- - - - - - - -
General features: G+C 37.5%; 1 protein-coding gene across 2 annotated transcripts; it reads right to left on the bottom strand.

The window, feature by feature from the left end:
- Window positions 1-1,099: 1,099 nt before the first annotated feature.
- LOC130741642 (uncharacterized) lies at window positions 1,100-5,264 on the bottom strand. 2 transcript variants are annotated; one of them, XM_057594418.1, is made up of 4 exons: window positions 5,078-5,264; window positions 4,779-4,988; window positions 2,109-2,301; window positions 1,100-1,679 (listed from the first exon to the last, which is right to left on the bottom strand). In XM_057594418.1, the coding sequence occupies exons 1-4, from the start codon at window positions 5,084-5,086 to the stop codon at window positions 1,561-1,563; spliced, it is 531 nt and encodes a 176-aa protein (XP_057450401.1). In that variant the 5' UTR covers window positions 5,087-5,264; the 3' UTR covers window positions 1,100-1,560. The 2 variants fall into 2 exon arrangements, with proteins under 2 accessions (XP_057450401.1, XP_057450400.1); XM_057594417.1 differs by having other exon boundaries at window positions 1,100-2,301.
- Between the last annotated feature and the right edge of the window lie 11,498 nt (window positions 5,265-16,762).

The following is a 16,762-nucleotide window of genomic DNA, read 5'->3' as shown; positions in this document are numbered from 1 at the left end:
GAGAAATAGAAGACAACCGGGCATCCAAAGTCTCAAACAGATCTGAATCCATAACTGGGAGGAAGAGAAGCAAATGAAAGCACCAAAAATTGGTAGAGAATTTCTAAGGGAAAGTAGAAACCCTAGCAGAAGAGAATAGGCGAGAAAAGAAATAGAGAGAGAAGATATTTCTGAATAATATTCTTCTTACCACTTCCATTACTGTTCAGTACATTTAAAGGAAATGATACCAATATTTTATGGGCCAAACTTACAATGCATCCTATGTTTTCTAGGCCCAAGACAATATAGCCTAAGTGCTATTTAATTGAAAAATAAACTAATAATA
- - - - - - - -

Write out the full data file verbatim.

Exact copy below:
General features: G+C 37.5%; 1 protein-coding gene across 2 annotated transcripts; it reads right to left on the bottom strand.

The window, feature by feature from the left end:
- Window positions 1-1,099: 1,099 nt before the first annotated feature.
- LOC130741642 (uncharacterized) lies at window positions 1,100-5,264 on the bottom strand. 2 transcript variants are annotated; one of them, XM_057594418.1, is made up of 4 exons: window positions 5,078-5,264; window positions 4,779-4,988; window positions 2,109-2,301; window positions 1,100-1,679 (listed from the first exon to the last, which is right to left on the bottom strand). In XM_057594418.1, the coding sequence occupies exons 1-4, from the start codon at window positions 5,084-5,086 to the stop codon at window positions 1,561-1,563; spliced, it is 531 nt and encodes a 176-aa protein (XP_057450401.1). In that variant the 5' UTR covers window positions 5,087-5,264; the 3' UTR covers window positions 1,100-1,560. The 2 variants fall into 2 exon arrangements, with proteins under 2 accessions (XP_057450401.1, XP_057450400.1); XM_057594417.1 differs by having other exon boundaries at window positions 1,100-2,301.
- Between the last annotated feature and the right edge of the window lie 11,498 nt (window positions 5,265-16,762).

The following is a 16,762-nucleotide window of genomic DNA, read 5'->3' as shown; positions in this document are numbered from 1 at the left end:
GAGAAATAGAAGACAACCGGGCATCCAAAGTCTCAAACAGATCTGAATCCATAACTGGGAGGAAGAGAAGCAAATGAAAGCACCAAAAATTGGTAGAGAATTTCTAAGGGAAAGTAGAAACCCTAGCAGAAGAGAATAGGCGAGAAAAGAAATAGAGAGAGAAGATATTTCTGAATAATATTCTTCTTACCACTTCCATTACTGTTCAGTACATTTAAAGGAAATGATACCAATATTTTATGGGCCAAACTTACAATGCATCCTATGTTTTCTAGGCCCAAGACAATATAGCCTAAGTGCTATTTAATTGAAAAATAAACTAATAATA